Completed in 1925, in the extreme south east of the country close to the border with Nigeria in the countries capital, Porto Novo, is one of Benin's most important historical buildings, the Great Mosque. Like many of the cities historical buildings it is under threat from modernization, with large urban developments taking place endangering the urban heritage of the capital. Built by the African/Brazilian community and seen as the icon of Porto Novo, the mosque has been declared an historic monument.
5. The Great Mosque Of Porto Novo
In the southern centre of the country, in the town of Abomey are the Royal Palaces Of Abomey, the cloistered site of twelve opulent palaces built by the twelve rulers of the kingdom. Formerly the capital of the West African Kingdom of Dahomey, between 1695 AD and 1900 it was a powerful military and commercial empire that dominated trade with European slave traders. Having been hit by a tornado in the mid 1980's, the royal palaces have undergone restoration and renovation, returning it to its former state. As the symbolic and cultural hub of one of the most powerful kingdoms ever to come out of West Africa, the Palaces Of Abomey have been inscribed as a UNESCO World Heritage Site.
4. Royal Palaces Of Abomey
In the extreme southern centre of the country, west of the capital, Porto Novo, and just north of the Atlantic Coast is Lake Nokoué, famed for the large lake village of Ganvie. Created during the 16th and 17th centuries by the Tofinu people, it was seen as the best way to avoid capture by Fon warriors and being sold to European slave traders. Today as a popular tourist destination, Ganvie village represents the largest lake village in Africa.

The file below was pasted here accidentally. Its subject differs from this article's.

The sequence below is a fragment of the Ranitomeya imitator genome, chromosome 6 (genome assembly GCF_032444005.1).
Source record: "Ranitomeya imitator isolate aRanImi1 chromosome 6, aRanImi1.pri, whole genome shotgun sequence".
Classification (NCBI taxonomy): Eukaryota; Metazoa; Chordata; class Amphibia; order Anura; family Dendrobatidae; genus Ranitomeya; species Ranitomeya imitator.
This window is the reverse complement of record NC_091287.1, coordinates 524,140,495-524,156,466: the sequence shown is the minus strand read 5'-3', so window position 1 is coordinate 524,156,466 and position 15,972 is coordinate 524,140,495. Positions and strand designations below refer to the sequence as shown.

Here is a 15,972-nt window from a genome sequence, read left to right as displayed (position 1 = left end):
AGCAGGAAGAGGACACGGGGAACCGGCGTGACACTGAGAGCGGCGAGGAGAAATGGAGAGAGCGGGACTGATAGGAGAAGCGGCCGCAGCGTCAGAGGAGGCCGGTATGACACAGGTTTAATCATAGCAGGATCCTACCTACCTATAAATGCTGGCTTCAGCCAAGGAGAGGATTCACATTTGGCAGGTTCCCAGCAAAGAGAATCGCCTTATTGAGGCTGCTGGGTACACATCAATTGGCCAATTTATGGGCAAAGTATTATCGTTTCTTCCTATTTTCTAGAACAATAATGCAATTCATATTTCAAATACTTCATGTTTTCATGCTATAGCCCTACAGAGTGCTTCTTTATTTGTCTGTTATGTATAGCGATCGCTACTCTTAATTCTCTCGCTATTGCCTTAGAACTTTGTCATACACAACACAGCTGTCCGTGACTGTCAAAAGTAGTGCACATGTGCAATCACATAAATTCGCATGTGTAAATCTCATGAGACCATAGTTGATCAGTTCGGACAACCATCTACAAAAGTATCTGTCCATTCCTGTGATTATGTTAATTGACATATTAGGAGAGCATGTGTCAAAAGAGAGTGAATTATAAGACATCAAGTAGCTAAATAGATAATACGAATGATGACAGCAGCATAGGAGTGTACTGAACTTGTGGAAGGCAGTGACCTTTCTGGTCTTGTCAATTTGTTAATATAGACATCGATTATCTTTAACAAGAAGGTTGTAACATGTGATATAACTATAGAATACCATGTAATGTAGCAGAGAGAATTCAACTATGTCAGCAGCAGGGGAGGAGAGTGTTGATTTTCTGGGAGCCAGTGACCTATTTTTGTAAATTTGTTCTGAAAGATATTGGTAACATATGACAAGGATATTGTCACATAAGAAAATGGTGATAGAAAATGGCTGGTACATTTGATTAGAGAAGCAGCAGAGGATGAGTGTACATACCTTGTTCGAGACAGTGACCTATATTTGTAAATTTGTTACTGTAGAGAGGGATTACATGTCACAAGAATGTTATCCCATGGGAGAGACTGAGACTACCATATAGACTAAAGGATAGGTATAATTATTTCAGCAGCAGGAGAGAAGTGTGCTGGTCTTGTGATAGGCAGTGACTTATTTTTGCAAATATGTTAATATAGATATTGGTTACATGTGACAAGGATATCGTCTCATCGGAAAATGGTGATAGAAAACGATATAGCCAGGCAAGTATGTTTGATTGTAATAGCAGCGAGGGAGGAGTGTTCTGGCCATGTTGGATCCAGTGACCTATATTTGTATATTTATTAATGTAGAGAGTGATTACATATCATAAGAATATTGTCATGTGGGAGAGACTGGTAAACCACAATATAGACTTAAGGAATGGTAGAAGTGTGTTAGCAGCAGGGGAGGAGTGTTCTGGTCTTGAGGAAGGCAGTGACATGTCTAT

In the extreme north west of the country, straddling the border with the adjoining Arli National Park in Burkina Faso is the 2,755 square kilometre (1,064 square mile) Pendjari National Park. The landscape of rocky cliffs, large forests, savannas and grasslands is known for its wildlife, home to the last big populations of African forest elephants, West African lion, hippopotamus, buffalo and antelopes in Western Africa. The entire protected area has been declared a UNESCO World Heritage Site.
2. Pendjari National Park
In the extreme north east of the country where the Niger River meanders in a giant 'W' shape is the aptly named W National Park, crossing the borders and connecting with protected areas in Niger and Burkina Faso it is part of the 10,000 square kilometre (3,861 square mile) W Transborder Park. Such as the connected Pendjari National Park to the west, the protected area is home to some of the most impressive species of wildlife in West Africa, including aardvark, baboon, African buffalo, African bush elephant, hippopotamus, West African lion, African leopard and one of the last strongholds for the Northwest African cheetah. W National Park has been declared a UNESCO World Heritage Site.